This is a story I’m going to call “Jack’s Three Miracles.” Among the small group that gathered in Bethel Park on May 6, 2001, to celebrate Jack’s second birthday, I already knew he wasn’t hearing very well. Tests showed Jack’s hearing was deficient, compounded by an imbalance between his left and right ears. Jack was fitted with a pair of powerful hearing aids, and even a 50,000-watt model couldn’t have brought his hearing up to a level most of us take for granted.
Statistically, up to six children per thousand are born deaf or are eventually stricken with partial or total loss of hearing. The ability to hear and distinguish sounds is so absolutely essential for speech development and all of its corollaries in a child’s early years that the need to rescue Jack’s hearing was both urgent and immediate.
Jack’s first miracle was the Moog Center for Deaf Education. Founded 15 years ago in St. Louis by Jeanne Moog with the support of recognized speech language pathologists and audiologists, Moog centers are now open in Chicago, Cincinnati, Phoenix, Minneapolis, Buffalo, Albuquerque and Columbia.
The decision to open the Moog School in Columbia a decade ago was mostly speculative though perhaps spurred by the parents of several area deaf children who had requested information. Some were prepared to move closer to a particular center — in this case St. Louis — based on the school’s success with their deaf charges. Self-described as the place where deaf children learn to talk, the Moog Center’s Columbia branch opened Sept. 10, 2001, in rented quarters in the Evangelical Free Church on Silvey Lane. Judy Harper has been the director since its inception.
Jack was among the half-dozen entering pioneers. Notes of Jack’s progress showed immediate improvement in his ability to recognize words and language patterns, as he developed the ability to talk and enunciate clearly. Jack was beginning to catch up to his peers.
Crises came along for the adults to deal with. There were insurance issues. State education officials squawked about accrediting the Moog Center’s Columbia program. Then officials in the local public school bureaucracy churned their beefs — perhaps in selfish envy — about this innovative interloper from St. Louis that was challenging their conventional wisdom about deaf education.
As for Jack, on May 23, 2002, tests showed there was complete hearing loss in one of his ears. Less than a week later, the other ear went silent. It was clearly time for a cochlear implant, which became Jack’s second miracle.
On June 26, 2002, Jack underwent a four-hour cochlear implant operation at the University of Missouri Children’s Hospital and was released the following day. On July 29, 2002, Jack’s implant was switched on. Now progress came more rapidly as Jack swung into his second year at the Moog School. A few months later, Jack was well enough along to command “Sit down, Al!” And I willingly obeyed.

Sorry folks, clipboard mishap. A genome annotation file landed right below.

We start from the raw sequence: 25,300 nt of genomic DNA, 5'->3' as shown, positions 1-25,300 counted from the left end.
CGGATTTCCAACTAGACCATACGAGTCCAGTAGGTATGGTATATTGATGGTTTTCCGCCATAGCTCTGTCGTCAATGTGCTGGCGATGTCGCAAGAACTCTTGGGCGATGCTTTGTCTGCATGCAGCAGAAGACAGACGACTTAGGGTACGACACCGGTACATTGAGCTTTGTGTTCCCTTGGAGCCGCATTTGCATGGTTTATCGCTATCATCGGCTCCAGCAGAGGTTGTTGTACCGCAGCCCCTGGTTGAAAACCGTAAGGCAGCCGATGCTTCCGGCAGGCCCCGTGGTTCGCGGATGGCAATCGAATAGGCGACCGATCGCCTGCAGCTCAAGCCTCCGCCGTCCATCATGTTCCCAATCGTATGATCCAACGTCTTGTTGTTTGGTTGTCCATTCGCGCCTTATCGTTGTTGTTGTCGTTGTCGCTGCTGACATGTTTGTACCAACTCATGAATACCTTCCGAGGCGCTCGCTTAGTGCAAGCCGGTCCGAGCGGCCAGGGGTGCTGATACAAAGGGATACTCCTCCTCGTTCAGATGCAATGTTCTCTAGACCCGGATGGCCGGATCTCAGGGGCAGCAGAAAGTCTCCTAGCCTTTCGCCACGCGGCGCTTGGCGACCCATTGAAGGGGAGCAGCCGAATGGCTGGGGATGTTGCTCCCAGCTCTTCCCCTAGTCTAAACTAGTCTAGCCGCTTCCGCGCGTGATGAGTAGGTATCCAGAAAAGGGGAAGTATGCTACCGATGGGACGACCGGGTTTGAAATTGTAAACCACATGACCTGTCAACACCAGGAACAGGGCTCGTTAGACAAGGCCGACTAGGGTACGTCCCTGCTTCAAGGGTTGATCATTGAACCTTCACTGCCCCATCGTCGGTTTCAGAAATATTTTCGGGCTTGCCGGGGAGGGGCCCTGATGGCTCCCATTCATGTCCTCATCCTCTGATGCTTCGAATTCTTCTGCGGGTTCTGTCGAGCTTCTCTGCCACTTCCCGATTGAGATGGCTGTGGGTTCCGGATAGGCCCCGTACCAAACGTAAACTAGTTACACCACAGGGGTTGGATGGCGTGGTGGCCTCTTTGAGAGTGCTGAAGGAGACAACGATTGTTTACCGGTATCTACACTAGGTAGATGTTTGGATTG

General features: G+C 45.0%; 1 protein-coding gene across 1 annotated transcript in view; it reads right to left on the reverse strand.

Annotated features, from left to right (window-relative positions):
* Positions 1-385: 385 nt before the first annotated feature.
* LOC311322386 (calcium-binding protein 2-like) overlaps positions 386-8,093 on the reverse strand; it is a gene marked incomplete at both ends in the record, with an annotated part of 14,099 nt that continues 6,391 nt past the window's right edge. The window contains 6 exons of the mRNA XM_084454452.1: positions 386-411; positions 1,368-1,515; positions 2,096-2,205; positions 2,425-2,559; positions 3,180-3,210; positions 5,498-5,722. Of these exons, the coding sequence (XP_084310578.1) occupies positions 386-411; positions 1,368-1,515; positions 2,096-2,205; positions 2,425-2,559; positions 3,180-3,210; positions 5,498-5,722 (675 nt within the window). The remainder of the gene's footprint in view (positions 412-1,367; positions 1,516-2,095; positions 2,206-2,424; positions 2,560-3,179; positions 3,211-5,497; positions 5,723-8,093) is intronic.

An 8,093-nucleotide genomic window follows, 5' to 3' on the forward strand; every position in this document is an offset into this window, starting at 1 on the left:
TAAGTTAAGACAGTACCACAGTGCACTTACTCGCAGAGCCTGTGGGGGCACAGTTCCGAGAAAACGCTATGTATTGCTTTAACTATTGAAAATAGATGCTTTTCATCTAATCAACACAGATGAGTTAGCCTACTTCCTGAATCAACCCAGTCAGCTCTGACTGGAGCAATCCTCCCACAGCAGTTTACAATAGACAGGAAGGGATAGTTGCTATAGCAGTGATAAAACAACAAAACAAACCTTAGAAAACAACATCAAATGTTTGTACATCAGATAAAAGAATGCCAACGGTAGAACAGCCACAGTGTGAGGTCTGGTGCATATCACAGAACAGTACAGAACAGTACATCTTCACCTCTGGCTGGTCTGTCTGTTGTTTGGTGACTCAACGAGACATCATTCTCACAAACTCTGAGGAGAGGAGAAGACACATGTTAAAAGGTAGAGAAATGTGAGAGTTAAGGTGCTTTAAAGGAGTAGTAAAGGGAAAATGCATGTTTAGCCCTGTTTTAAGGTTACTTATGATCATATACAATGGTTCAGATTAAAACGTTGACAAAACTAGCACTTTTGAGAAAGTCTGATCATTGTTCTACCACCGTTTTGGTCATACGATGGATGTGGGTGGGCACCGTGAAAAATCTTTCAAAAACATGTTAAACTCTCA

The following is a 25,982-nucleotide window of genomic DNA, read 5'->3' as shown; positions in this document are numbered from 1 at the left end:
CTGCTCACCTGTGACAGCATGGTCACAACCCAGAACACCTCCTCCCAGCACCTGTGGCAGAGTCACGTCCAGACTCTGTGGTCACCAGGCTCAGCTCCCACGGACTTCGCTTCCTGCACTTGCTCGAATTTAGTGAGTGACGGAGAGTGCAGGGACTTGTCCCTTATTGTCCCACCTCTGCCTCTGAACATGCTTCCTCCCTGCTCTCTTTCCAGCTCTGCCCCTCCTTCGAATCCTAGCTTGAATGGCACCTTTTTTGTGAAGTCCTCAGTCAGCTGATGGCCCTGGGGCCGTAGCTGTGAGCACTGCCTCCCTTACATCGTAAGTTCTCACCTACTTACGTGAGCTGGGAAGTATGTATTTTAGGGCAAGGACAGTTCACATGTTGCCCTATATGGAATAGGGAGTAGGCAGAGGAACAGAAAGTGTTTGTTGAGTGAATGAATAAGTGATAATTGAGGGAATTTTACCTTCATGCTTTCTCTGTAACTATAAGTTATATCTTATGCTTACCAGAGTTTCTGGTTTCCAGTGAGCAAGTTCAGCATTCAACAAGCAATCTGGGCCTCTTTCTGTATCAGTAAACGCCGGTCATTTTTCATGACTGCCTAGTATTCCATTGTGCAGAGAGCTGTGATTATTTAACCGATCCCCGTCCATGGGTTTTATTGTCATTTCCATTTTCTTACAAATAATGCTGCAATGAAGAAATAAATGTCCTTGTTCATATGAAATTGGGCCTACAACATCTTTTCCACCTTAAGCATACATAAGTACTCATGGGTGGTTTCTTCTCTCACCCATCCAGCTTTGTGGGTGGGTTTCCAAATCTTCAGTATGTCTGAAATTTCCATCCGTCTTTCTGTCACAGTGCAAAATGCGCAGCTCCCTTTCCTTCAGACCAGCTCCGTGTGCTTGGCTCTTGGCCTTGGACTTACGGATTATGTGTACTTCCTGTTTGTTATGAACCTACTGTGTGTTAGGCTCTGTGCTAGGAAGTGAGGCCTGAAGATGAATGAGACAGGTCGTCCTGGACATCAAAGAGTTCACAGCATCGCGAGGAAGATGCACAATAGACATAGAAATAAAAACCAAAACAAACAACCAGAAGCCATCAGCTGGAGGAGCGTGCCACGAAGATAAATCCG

The human body is a fantastic assemblage of interconnected electrical systems. More elegant than massed copper wires and the associated appliances of mankind’s creation, the cochlear implant is our humble way of connecting a microphone and an amplifier to the cochlea, which is the audio input to the brain itself.
Researchers have understood the concept for years. Theoretically possible from the days of the earliest vacuum tubes more than a century ago, this amazing device became practical only in the past few years with the advent of micro-circuitry and just in time to help Jack hear.
A weekend out of town the following spring turned into a life-threatening nightmare when we almost lost this brave crusader. This was Jack’s third miracle. Rushed back to Columbia on April 21, 2003, with what was eventually diagnosed as bacterial meningitis, the following day was a rough one for Jack and all those around him because he clearly wasn’t getting any better. Some of us thought Jack wasn’t going to make it.
Jack was admitted to Children’s Hospital, and, as it turned out, it was just in time. Its specialized knowledge and modern antibiotics reversed Jacks decline. Moved out of intensive care a few days later, Jack came home on April 30, 2003, and was soon just as active as other boys his age.
Jack moved through the Moog Center and into Columbia’s 100-year-old Grant School. He is as bright, alert and talkative as any one of his peers, and he nurtures interests ranging from Cardinal baseball, golf and bird watching. Jack celebrated his 12th birthday a few weeks ago. Last week at Grant School’s fifth-grade commencement exercises, Jack walked away with a special award from the American Legion.
If there’s a bittersweet ending to this tale, it’s the fact that the Moog Center has closed its Columbia operation. Although it’s heartening to know Moog’s staff of teachers and assistants have been hired by the Columbia Public Schools in their efforts to replicate the Moog program, the apparent arrogance of the public school system relative to special or innovative programs that aren’t of their doing is very troubling.
For 10 years Columbia’s Moog Center represented a real fillip to the range of this area’s educational opportunities. I hope they return some day and that the local educational establishment will inoculate itself with more tolerance for eclectic innovation from outside. This is what a university community is all about, and the Columbia Public School system needs to get used to it.